Some of the best movies I saw this year, even if they weren’t all released this year were….”Pan’s Labyrinth”, “The Lives of Others”, “Superbad”, “American Gangster”, and “No Country for Old Men”.

Wicked (Musical in Baltimore, Maryland, USA)
As you may not know, the Wicked Witch of the West was actually good, just misunderstood. This is a great bit of revisionist history about the classic tale ‘The Wizard of Oz” set to music. Green is good!

Flowering Balconies (Cartagena, Colombia)
Ahh, perchance to stroll aimlessly about the walled city of Cartagena de Indias, spying the spectacular hanging flowers exploding from balconies, plazas, and gardens only to be tempered by the pulsating colors and architecture of the myriad of edifices densely packed into narrow cobblestone streets. (Would you rather I wrote it in Spanish?) You can gaze out onto the Caribbean watching (hoping) for pirate ships to attack the impregnable Castillo de San Felipe. Wishful thinking, once they built that sucker, no one ever took the city or made off with boatloads of booty again.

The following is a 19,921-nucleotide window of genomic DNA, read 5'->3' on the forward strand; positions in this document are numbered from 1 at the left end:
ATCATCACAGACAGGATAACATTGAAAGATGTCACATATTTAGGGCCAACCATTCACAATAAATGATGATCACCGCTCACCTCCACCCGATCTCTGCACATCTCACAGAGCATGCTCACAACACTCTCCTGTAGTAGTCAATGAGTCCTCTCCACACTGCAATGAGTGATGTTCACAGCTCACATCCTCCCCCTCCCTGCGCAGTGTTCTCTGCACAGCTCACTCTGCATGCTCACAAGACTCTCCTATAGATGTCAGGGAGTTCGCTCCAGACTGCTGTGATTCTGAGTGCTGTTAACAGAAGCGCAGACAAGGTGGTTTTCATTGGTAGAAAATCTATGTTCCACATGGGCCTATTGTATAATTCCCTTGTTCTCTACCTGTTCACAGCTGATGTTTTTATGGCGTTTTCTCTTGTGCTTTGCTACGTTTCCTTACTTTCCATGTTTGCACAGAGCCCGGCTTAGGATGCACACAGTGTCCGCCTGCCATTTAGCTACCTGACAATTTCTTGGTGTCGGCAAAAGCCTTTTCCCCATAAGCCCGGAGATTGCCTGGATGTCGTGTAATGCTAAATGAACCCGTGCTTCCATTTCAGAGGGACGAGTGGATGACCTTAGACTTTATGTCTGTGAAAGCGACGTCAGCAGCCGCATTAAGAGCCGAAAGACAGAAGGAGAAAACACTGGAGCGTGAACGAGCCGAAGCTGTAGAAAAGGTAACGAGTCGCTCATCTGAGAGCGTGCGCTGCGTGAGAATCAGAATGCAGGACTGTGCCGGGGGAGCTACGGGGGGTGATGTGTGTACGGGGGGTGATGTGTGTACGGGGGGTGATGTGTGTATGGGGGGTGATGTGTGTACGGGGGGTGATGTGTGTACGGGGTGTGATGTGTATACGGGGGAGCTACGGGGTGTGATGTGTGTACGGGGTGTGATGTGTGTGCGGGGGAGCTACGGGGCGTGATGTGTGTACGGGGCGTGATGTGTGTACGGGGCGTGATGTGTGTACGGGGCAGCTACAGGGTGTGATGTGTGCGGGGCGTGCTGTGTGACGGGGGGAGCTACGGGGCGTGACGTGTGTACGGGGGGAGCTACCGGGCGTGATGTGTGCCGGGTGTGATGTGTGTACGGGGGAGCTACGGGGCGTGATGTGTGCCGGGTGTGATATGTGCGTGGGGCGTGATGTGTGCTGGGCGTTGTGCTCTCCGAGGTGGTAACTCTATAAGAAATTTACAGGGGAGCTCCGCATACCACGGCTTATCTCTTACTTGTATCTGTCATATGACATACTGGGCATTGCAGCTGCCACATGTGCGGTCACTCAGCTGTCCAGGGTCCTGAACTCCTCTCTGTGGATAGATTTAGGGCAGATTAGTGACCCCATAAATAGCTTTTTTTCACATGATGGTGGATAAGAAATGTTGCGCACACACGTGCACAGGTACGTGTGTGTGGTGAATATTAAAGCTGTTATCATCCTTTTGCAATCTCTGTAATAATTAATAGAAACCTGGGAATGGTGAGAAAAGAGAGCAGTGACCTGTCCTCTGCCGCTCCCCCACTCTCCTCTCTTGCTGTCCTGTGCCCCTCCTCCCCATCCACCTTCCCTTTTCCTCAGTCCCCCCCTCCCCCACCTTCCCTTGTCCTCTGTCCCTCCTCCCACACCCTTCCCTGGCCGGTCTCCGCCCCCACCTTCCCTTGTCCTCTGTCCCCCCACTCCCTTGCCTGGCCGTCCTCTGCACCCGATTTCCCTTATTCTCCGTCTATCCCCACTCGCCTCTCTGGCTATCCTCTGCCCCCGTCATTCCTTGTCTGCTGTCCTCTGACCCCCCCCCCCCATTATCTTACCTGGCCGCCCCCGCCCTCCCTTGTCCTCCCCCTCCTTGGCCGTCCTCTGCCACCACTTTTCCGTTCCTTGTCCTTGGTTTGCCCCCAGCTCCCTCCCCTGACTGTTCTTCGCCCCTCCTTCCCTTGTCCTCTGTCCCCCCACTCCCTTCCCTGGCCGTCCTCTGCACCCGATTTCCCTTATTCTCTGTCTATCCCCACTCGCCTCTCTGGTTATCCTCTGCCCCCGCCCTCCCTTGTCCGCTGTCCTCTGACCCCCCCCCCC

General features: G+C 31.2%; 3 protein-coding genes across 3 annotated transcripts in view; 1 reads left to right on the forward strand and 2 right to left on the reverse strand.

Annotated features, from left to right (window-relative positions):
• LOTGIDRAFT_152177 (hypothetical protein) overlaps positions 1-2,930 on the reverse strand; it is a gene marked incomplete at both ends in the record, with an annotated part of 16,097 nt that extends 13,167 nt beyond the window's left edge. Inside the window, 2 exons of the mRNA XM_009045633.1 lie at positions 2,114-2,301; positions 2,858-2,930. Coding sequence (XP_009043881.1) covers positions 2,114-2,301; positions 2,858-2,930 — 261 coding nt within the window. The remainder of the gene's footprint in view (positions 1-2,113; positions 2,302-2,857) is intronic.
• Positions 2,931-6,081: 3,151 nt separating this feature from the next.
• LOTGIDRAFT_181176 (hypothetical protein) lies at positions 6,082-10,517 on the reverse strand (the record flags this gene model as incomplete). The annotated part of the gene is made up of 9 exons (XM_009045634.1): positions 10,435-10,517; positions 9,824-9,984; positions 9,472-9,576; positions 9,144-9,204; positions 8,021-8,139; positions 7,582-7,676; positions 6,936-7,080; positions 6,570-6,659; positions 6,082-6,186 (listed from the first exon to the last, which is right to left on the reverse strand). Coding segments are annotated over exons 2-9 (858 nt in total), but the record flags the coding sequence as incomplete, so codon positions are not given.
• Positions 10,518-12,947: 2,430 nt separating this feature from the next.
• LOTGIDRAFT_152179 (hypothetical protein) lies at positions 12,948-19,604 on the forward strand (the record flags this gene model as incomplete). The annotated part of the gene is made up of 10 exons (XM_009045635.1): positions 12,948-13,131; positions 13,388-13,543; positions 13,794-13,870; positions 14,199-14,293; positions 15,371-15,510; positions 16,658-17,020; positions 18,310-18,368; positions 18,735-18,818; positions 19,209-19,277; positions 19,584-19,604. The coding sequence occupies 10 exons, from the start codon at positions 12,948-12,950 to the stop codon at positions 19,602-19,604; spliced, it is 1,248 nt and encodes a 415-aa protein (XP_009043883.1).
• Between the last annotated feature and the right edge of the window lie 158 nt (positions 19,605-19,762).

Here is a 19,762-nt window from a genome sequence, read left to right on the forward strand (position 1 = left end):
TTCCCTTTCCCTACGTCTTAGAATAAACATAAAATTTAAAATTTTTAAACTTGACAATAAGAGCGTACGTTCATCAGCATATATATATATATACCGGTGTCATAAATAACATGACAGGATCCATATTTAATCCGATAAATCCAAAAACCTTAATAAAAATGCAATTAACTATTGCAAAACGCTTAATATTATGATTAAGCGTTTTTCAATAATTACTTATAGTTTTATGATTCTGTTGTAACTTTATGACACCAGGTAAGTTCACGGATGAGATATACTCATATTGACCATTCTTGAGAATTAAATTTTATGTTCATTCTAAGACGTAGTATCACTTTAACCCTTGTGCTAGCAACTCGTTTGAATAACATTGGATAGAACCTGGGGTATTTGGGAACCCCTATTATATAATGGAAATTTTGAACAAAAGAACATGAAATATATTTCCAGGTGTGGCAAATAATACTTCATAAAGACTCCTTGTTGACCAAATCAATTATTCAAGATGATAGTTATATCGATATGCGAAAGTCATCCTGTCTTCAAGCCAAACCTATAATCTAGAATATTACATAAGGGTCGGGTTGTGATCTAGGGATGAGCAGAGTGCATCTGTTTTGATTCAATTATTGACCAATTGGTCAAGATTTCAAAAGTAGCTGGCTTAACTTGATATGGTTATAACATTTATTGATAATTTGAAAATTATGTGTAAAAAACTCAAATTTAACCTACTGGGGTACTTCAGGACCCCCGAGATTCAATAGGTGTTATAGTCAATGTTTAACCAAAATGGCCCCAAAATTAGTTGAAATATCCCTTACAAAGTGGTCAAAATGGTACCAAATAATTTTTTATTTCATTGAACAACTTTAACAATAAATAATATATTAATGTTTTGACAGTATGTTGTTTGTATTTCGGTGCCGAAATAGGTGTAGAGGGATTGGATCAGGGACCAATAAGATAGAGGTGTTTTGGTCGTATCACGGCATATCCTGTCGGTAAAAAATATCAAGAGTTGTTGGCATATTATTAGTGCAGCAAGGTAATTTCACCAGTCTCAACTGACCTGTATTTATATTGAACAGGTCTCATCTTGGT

Speaking of booty, this is the end of the Christmas Letter. Get back to whatever you were doing before this unwelcome intrusion. Or do something interesting.
 
Bonus Entry!
For anyone just not sure how to handle 2008 yet, let me give you some options. Baseball games at Yankee Stadium (New York Yankees) and Shea Stadium (New York Mets). They are tearing down the stadiums after the 2008 season and I have to go before it happens. Mark your calendars.

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Let’s be clear, this letter is all about me, me, me. There’s no need to deny it or pretend otherwise. This is my chance to brag about what I’ve done, what I know, and how awesome I truly am. It’s where I yell “LOOK MA!” as I hit that bulging hornet’s nest with a big stick. In other words, I speak before I think. And I never expect to get stung.